This week (21-27 June) is World Wellbeing Week and here, aromatherapy expert Joanne Hunt explains how oils can boost wellbeing when you have multiple sclerosis (MS).
Over the last few years I have worked with an increasing number of clients that have MS. As you know, the condition can come with issues such as fatigue, sleep, difficulty relaxing, joint mobility, and stress, to name a few. These different symptoms can come and go. My clients have found essential oils to be really helpful at different times. These oils can support the feeling of wellbeing and wellness. One thing I would like to state is that essential oils are very pure, and you only ever need one drop at a time. Please ensure you are being supported by someone that can be with you every step of the way, such as a qualified aromatherapist.
Oils I recommend
You can use essential oils at home to helppromote wellbeing. Here are some of my favourites.
For pain lavender, marjoram, roman chamomile, clary sage, lemongrass, peppermint, ginger or black pepper. You can add one drop to any body lotion or carrier oil and rub into the area of concern, or add to the general spine area.
For stress frankincense, wild orange, bergamot, grapefruit, ylang ylang, sandalwood, neroli, lavender, tangerine or jasmine. You can add a drop to your wrists or the back of your neck, or add a drop in a diffuser.
For sleep - Lavender, serenity or cedarwood. Add a drop to any cream and rub onto the heels of your feet before bed. You can also add a drop to your wrists or the back of your neck one hour before sleep.
For sense of wellbeing - Frankincense, lavender, rose, green mandarin or neroli. You can add a drop to your wrists or the back of your neck or add a drop to a diffuser.
For headaches - Peppermint – rub one drop onto your fingertips and massage into your hairline. Make sure you wash your hands as it could sting if you rub your eyes.
For circulation - Rosemary, ginger, black or pink pepper, peppermint or lemongrass. Add one drop to any body lotion or carrier oil and rubbing onto the area of concern, or adding to the spine area.
For nausea - Peppermint or spearmint. Add a drop to a carrier oil or to a diffuser.
For more information and to buy oils, visit Oils by Jo.
If you liked this, read: Multiple sclerosis - I do it my way
Olfactory hallucination are nothing to be sniffed at
Have you ever found yourself commenting on the sudden smell of burnt toast, much to the bewilderment of your family? Or were sure you could smell something foul, yet others around you were baffled and unable to detect anything? Well, you may well have been experiencing phantosmia.
Phantosmia is the name for olfactory hallucination – in other words, when you detect smells that aren’t actually there. And it is a symptom sometimes reported by people with multiple sclerosis (MS).
The smells detected can vary hugely from person to person, and they can be extremely pleasant, or completely foul. The odours can come and go, or someone may be able to smell them all of the time.
So far, science knows that phantosmia can be caused by a number of things. These include inflamed sinuses, brain tumours, temporal lobe seizures, head injury, upper respiratory infections and Parkinson’s disease.
Smell and MS
The sense of smell has long been used in sensory evoked potential testing to monitor the progression of MS, even though some doctors feel this option is not as reliable as visual evoked potential testing.
Smell is regulated by a network that includes the olfactory nerve and other areas of the brain. The nerve doesn’t have much myelin, and scientists previously thought the sense of smell was relatively untouched by MS. But research has since shown that olfaction is often damaged in the early stages of neurodegenerative disease, such as Alzheimer’s and Parkinson’s.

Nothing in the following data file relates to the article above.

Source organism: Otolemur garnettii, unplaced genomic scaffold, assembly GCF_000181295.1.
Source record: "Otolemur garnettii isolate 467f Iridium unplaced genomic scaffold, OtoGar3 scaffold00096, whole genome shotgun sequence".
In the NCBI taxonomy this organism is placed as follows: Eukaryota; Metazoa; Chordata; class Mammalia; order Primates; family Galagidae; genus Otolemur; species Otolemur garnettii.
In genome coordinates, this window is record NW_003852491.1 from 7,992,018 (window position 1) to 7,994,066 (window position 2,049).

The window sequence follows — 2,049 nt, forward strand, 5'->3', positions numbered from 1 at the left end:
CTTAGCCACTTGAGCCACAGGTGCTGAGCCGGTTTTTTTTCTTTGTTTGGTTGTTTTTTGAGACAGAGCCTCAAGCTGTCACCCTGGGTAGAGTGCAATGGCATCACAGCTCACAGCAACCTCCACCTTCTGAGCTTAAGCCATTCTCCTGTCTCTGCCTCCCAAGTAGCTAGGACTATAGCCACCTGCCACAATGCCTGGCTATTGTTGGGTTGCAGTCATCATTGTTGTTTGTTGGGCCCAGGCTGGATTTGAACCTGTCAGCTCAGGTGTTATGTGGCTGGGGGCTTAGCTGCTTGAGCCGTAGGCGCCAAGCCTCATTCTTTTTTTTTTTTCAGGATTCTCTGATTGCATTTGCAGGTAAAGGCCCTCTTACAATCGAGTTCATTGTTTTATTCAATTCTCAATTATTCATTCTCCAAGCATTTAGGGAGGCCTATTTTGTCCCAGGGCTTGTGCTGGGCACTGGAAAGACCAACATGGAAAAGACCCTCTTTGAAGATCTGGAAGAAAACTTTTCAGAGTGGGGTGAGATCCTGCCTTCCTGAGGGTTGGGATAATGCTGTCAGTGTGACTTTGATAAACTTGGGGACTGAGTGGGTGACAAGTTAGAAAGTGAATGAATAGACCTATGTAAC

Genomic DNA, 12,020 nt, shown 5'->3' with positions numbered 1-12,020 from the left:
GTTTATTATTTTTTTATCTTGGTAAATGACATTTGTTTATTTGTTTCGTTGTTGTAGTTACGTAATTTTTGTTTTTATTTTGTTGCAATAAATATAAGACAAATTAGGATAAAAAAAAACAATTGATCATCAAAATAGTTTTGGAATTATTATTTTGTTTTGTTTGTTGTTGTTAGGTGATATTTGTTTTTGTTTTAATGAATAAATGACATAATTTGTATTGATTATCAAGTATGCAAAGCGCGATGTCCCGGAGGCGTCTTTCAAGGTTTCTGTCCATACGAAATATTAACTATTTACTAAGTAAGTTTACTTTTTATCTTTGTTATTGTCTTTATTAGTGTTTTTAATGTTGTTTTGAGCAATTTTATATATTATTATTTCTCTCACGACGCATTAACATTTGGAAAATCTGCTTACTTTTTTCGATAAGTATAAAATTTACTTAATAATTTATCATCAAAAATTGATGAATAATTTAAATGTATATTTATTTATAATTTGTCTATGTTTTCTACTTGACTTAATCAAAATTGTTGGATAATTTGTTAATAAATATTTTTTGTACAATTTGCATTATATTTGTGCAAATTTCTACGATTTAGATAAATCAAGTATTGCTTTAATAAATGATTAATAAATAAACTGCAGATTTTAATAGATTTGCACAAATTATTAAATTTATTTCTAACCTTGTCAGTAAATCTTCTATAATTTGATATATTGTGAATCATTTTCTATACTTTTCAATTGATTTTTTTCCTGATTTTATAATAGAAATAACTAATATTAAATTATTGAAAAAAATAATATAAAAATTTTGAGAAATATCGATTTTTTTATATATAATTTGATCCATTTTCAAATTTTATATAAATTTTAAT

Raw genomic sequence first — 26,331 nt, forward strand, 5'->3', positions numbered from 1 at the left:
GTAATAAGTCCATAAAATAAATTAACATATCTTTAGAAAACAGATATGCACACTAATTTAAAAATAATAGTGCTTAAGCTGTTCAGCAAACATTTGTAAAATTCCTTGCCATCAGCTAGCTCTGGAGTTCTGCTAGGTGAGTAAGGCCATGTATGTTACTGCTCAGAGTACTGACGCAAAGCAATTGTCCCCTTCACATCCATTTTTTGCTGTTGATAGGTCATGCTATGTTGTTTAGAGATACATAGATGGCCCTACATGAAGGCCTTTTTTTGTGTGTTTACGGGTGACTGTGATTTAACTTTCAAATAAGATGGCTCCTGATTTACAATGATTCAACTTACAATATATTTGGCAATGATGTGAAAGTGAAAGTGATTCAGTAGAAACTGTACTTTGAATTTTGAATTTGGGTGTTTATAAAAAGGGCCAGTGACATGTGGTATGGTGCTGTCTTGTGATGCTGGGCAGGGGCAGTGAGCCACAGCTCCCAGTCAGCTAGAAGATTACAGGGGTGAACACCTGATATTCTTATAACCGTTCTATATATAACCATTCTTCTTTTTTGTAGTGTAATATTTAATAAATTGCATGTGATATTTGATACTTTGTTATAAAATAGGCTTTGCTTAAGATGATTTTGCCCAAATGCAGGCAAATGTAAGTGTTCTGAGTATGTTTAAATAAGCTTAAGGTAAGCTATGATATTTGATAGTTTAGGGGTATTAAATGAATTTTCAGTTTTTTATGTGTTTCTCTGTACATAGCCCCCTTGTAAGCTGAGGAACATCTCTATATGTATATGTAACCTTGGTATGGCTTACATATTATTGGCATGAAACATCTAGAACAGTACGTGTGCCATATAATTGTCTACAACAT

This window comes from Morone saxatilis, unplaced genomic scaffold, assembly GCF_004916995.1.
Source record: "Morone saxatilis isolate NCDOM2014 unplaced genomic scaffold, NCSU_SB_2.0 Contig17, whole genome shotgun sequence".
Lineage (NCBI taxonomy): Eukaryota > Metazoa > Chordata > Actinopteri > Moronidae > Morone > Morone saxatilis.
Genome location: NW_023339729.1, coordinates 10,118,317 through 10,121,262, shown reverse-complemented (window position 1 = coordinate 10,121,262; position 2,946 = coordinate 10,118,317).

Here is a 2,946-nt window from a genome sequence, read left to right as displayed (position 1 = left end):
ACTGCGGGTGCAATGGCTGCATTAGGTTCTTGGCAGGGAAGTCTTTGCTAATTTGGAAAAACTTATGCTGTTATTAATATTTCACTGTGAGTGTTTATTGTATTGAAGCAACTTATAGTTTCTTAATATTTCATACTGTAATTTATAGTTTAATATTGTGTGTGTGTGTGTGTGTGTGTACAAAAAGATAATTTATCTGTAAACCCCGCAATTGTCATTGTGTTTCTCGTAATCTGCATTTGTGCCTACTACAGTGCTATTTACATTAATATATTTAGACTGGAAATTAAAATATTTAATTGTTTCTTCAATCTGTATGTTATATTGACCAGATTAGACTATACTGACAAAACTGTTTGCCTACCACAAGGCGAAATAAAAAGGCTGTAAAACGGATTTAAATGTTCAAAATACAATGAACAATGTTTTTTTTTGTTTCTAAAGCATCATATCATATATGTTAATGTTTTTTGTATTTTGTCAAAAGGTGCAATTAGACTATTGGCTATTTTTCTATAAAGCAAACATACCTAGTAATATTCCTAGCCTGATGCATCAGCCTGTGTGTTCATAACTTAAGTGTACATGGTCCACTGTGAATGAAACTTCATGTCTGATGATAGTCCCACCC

One three-year study, which looked at 20 people with MS, found that around half of people with the condition have a reduced sense of smell, and that olfactory impairment may be a marker for disease progression.
Consult your doctor if you are experiencing phantosmia, so that other conditions can be ruled out.
MSer and Feature Writer Ian Cook discusses male sexual dysfunction
Ten years ago I wrote a feature for a former New Pathways editor which had the rather risqué headline “Getting it up is getting me down”. The feature looked at what is referred to as male erectile dysfunction or ED as it is often called.
In the feature, I looked at two ways of overcoming the problem of ED which happens to many men with MS as the illness progresses. The first solution I looked at was the “little blue pill” otherwise known as Viagra. This drug is now better known as sildenafil and is now a little white pill which can be obtained over the counter at pharmacists as well as by prescription in packs of four.
The second way of dealing with erectile dysfunction I looked at was using a vacuum erection device (VED) – a long plastic tube which you place over your penis pressing the blue rubber seal onto the surrounding skin and using the vacuum that the pump creates to bring about the desired erection.
For the past ten years, I have used both approaches and each method has its pros and cons. The advantage of a pill is its simplicity and discretion. And almost as a sign of its success, there is now a drug alternative to sildenafil/Viagra in the shape of Cialis also known as tadalafil. Sildenafil/Viagra has worked well for me but pills aren’t for everyone for medical reasons such as side effects and interactions with other drugs you may be taking.
For this reason, I still believe the drug-free option is worth considering. VEDs are cheap and easy to buy (you can buy them at Ann Summers for around £20) or get them on prescription. VEDs do, however, have two drawbacks. The first is purely practical. Using them for a long time can make you a bit sore. The second problem is they are rather cumbersome, unsightly to be frank and can be a bit of a turn-off for many.